From the Jerusalem Post
The nondenominational group supporting persecuted Christians worldwide recently released its 2014 World Watch List, which describes and ranks anti-Christian persecution in a list of the 50 worst countries for 2013.
It reported increasing violence against Christians in Africa, and said radical Muslims were the main source of persecution in 36 countries on its list – both in Islamic countries and in non-Muslim countries such as Kenya (ranked 40th), Ethiopia (17th) and Tanzania (49th).
The top country where Christians suffer, for the 12th consecutive year, remains communist North Korea, though the nine following countries in the top ten are Islamic: Somalia, Syria, Iraq, Afghanistan, Saudi Arabia, Maldives, Pakistan, Iran and Yemen.
Open Doors said earlier this month that it had documented 2,123 “martyr” killings over the year, compared with 1,201 in 2012. There were 1,213 such deaths in Syria alone last year, it said.
Christianity is the largest and most widely spread faith in the world, with 2.2 billion followers, or 32 percent of the world population, according to a survey by the US-based Pew Forum on Religion and Public Life.
“The one glaring fact that emerges from this report,” American-born scholar Raymond Ibrahim said in his analysis of the statistics on the Christian Broadcasting Network News website, “is that the overwhelming majority of Christian persecution around the world today is being committed at the hands of Muslims of all races, languages, cultures and socio-political circumstances: Muslims from among America’s allies (Saudi Arabia) and its enemies (Iran); Muslims from economically rich nations (Qatar) and from poor nations (Somalia and Yemen); Muslims from ‘Islamic republic’ nations (Afghanistan) and from ‘moderate’ nations (Malaysia and Indonesia); [and] Muslims from nations rescued by America (Kuwait).”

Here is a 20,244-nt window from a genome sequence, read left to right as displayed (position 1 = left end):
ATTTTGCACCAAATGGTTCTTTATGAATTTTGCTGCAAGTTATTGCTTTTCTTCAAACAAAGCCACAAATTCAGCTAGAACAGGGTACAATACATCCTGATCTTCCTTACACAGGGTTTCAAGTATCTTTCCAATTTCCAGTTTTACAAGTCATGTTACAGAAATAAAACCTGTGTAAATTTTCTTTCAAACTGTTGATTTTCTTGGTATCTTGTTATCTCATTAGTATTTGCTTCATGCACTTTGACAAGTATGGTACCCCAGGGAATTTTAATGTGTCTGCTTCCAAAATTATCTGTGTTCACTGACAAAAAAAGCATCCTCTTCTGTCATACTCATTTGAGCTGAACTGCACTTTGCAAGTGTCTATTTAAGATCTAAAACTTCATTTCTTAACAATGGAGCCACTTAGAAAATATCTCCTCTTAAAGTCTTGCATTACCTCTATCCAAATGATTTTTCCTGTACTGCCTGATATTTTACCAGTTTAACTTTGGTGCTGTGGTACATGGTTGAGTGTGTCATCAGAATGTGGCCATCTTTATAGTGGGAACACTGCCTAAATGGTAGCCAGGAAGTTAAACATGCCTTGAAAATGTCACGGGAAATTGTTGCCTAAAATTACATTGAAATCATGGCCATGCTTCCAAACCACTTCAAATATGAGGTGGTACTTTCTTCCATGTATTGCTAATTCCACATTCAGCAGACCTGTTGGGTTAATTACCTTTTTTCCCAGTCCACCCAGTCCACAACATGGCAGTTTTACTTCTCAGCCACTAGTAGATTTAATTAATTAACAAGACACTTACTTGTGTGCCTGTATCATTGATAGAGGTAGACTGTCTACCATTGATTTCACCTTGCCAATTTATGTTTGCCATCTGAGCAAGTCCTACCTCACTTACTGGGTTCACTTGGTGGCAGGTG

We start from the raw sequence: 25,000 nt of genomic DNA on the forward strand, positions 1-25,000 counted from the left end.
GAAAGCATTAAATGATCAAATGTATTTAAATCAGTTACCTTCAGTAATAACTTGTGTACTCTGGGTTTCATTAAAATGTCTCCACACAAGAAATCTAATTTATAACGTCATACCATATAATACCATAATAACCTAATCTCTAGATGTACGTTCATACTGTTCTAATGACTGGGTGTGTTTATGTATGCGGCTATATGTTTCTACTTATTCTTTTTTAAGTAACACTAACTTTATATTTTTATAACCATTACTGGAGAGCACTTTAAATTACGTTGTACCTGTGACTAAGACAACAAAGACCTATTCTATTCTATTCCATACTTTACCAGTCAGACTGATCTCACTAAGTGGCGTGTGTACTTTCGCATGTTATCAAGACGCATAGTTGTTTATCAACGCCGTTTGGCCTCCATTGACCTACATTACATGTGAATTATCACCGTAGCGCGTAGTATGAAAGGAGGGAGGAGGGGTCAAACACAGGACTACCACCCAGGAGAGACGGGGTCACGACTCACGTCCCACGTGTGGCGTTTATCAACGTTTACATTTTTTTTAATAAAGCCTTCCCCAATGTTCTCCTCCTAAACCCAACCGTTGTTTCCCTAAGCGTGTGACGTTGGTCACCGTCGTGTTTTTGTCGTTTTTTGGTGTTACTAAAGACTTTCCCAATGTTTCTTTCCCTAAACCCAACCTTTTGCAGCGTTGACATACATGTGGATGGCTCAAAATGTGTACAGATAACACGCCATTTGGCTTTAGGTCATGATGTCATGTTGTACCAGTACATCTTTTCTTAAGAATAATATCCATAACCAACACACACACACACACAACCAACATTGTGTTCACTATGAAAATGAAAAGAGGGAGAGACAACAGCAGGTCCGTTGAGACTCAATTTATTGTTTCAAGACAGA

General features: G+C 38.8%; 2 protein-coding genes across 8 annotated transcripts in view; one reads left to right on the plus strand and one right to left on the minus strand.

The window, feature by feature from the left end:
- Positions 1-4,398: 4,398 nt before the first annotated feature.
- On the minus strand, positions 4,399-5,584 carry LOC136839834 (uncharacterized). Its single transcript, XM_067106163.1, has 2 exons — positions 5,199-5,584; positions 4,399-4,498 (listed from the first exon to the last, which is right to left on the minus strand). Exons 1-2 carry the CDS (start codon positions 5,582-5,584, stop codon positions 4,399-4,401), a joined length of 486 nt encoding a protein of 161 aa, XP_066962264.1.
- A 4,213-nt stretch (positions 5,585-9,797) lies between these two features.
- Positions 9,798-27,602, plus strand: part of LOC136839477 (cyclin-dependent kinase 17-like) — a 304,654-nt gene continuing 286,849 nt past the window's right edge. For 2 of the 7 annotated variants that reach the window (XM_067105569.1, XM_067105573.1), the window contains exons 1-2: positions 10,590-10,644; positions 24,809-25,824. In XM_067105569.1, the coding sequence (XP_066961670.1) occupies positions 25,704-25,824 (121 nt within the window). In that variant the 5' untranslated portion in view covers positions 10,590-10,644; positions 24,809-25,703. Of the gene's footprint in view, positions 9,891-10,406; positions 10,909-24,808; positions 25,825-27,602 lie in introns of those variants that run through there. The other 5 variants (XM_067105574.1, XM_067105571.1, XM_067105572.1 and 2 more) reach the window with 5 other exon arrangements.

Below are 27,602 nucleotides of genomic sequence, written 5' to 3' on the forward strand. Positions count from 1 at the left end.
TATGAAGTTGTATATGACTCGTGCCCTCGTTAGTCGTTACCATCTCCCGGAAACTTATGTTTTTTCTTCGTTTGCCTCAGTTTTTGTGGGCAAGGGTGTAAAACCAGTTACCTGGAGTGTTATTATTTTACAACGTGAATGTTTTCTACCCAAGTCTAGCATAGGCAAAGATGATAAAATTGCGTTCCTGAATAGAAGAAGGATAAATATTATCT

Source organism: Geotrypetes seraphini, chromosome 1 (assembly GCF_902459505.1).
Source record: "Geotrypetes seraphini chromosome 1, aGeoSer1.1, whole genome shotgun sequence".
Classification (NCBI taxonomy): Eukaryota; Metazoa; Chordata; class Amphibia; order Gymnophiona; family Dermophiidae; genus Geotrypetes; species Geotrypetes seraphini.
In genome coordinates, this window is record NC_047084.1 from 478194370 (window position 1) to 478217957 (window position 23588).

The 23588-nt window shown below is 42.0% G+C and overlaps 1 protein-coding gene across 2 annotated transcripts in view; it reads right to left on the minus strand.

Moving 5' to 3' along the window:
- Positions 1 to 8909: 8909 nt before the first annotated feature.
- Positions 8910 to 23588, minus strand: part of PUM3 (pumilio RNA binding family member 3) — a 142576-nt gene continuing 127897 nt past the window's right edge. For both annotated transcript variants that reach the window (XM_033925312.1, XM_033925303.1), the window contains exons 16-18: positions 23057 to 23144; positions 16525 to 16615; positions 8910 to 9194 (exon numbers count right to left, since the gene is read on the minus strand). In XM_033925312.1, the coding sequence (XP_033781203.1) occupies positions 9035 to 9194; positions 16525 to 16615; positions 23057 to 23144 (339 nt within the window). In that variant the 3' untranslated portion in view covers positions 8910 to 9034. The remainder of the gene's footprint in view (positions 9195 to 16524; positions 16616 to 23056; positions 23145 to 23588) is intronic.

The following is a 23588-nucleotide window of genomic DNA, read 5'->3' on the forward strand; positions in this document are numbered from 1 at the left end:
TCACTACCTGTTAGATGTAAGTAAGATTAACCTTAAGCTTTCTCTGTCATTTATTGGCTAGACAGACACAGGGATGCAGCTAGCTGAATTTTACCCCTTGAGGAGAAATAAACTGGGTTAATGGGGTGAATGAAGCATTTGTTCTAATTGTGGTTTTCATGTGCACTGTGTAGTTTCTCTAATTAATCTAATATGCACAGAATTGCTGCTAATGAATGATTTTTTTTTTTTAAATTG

Ibrahim, the son of Coptic Christian Egyptian parents, is a Shillman fellow at the David Horowitz Freedom Center, an associate fellow at the Middle East Forum and author of a new book, titled Crucified Again: Exposing Islam’s New War on Christians, that documents the suffering of Christians in the region.
He said that in contrast to the persecution in Muslim states, Christian suffering in North Korea was likely temporary, and would end with the regime’s fall just as religious persecution did after the fall of the communist Soviet Union. In Islamic countries, he said, the opposite tends to be the case.
He noted that in countries that underwent “Arab Spring” uprisings, increased persecution occurred after the regimes collapsed. After the fall of Saddam Hussein in Iraq, Hosni Mubarak in Egypt and Muammar Gaddafi in Libya, and in places where the Syrian regime has lost power, Christian suffering has increased, he said.
“Muslim persecution of Christians,” Ibrahim said, is “part of a continuum that started nearly 14 centuries ago.”
Reuters contributed to this report.